So what, then, does the Bible say about the meaning of life? Why are we here on the earth? What are we to do? What is my purpose on this earth? What is your purpose? What is uncle Steve’s purpose?
Look for the Truth
Paul the apostle strolls into the city of Athens, Greece, a notorious haven of academia—particularly philosophy—and attempts to educate them regarding the purpose of man’s existence—the truth about life:
“…and he made of one every nation of men to dwell on
all the face of the earth… that they should seek God…”
It is God’s intention that mankind—the pinnacle of His glorious Creation—seek Him. Paul said this to a group of Greeks in a city that, in a manner of speaking, had more gods than people! “What are they good for? Absolutely nothing!” There is a God Who is alive, however, and Paul wanted them to know that this God created the universe, including themselves, and that this God wants them to seek Him—to look for the truth.
Identify the Truth
And what is the purpose of this search? What is the purpose of any search? To find what it is that you seek, of course. And so, since God intends and expects man to seek Him and His truth, He full intends that they be able to find Him, and to identify His truth.
“…if haply they might feel after Him and find Him,
though he is not far from each one of us: for in Him we
live, and move, and have our being…” (Acts 17:27b,28).
In fact, not only is it true that God is “not far from each one of us,” but, as far as He was concerned, that “not far” was not close enough—for He came even closer to give us and show us the truth He would have us identify:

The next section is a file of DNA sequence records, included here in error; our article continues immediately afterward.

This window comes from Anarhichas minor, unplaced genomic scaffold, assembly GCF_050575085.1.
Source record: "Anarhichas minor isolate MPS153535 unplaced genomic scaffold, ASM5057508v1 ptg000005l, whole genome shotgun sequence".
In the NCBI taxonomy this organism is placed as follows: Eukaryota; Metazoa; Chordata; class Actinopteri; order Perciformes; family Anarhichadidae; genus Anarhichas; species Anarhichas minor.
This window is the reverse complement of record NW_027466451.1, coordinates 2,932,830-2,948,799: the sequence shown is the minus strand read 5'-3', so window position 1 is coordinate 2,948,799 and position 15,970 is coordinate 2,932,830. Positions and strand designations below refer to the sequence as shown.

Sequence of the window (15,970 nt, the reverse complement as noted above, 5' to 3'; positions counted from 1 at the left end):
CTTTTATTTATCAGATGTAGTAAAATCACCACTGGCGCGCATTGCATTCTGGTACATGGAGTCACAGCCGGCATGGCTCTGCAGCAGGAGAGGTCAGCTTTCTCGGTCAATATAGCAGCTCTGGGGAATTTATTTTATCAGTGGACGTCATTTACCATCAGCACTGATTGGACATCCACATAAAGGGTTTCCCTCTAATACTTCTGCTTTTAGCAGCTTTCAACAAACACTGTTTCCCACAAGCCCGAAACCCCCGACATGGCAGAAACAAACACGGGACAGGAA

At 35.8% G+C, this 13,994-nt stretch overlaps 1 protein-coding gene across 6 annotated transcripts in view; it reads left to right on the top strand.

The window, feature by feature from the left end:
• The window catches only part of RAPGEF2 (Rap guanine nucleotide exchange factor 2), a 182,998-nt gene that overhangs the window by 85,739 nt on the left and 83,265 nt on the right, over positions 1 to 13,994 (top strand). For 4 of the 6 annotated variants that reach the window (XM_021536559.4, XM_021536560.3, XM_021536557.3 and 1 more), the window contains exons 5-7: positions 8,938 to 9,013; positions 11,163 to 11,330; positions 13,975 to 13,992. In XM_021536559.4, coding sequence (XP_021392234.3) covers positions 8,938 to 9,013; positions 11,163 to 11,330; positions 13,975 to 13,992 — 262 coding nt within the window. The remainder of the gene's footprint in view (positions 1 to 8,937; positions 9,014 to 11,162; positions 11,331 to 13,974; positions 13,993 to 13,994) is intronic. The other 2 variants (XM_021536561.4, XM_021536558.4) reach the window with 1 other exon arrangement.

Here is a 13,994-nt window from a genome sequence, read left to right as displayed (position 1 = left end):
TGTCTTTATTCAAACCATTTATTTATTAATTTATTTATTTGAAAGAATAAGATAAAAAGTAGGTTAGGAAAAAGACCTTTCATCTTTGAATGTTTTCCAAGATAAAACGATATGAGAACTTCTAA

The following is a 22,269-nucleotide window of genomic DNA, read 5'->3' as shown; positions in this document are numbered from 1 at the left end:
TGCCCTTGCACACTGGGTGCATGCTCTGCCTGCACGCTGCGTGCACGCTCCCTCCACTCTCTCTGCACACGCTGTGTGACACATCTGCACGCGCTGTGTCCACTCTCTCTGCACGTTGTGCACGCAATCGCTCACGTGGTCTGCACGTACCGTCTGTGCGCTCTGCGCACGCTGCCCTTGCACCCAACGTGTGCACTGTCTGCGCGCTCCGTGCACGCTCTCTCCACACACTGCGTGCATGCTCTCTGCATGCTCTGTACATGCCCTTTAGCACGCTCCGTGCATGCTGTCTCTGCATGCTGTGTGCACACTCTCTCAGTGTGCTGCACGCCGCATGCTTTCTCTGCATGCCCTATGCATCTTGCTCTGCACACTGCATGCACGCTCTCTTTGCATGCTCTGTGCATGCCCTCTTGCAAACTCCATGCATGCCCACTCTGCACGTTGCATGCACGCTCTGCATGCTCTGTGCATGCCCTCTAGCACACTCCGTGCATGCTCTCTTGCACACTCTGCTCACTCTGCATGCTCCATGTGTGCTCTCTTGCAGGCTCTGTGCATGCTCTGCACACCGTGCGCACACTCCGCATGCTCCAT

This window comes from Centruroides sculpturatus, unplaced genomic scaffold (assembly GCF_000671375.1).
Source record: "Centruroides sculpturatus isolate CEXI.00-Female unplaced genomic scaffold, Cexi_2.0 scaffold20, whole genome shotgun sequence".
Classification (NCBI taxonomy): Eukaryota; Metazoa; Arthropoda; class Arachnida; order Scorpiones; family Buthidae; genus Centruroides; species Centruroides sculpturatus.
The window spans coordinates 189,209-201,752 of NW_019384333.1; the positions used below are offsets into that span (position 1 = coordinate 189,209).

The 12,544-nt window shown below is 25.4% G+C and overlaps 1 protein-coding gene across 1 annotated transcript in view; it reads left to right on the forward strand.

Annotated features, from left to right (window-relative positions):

“In the beginning was the Word, and the Word
was with God, and the Word was God… In Him was life,
and the life was the light of men… That was the true
Light which gives light to every man coming into the
world… And the Word became flesh, and dwelt among
us… full of grace and truth” (John 1:1,4,9,14).
Yet, even though He came to earth, being born in the flesh (cf. Php. 2:6), living the perfect life—selfess (Php. 2:5-8) and sinless (Heb. 4:15; 1 Pet. 1:22), and even giving His life a ransom for many (Matt. 20:28), He still did not consider that sufficient:
“Nevertheless, I tell you the truth: it is to your advantage
that I go away, for if I do not go away, the Helper will not
come to you. But if I go, I will send Him to you… [and]
He will guide you into all the truth, for He will not
speak on His own authority, but whatever He hears
He will speak, and He will declare to you the things
that are to come” (John 16:7,13).
This is not a promise that the Holy Spirit will directly guide each and every person into all truth; rather, it is a promise that the word which was given through the apostles (to whom this promise was strictly given¹) was, indeed, from Almighty God—a fact that was repeatedly confirmed by their performance of various miracles (cf. Mark 16:20)—the same way Jesus proved Himself to be Who He claimed to be!
Jesus stressed just how important it was for us to identify the truth, and where to find it:
“Sanctify them in Your truth: Your word is truth”
“To this end have I been born, and to this end am I
come into the world, that I should bear witness
to the truth. Every one that is of the truth heareth My
voice” (John 18:37).
“My teaching is not Mine, but His that sent Me.
If any man wishes to do His will, he shall know
of the teaching, whether it is of God, or whether I
speak from Myself” (John 7:17).
Buy the truth, and sell it not;
Yea, wisdom, and instruction, and understanding.
Follow the Truth
We must not stop at merely identifying (i.e., “knowing”) the truth. Instead, once we have identified the truth, we must then begin to follow it! The number of passages of Scripture that show the need to follow God’s word are astronomical. A small sample will suffice:
“The times of ignorance therefore God overlooked; but now
He commands men that they should all everywhere
repent…” (Acts 17:30).
“Oh send out Your light and Your truth; let them lead me:
let them bring me to Your holy hill, and to Your
tabernacles” (Psalm 43:3).
“But he that does the truth comes to the light,
that his works may be made manifest, that they have
been wrought in God” (John 1:17).
“But be doers of the word, and not hearers only,
deluding your own selves” (James 1:22).
“If you abide in my word, then you are truly My
disciples…” (John 8:31).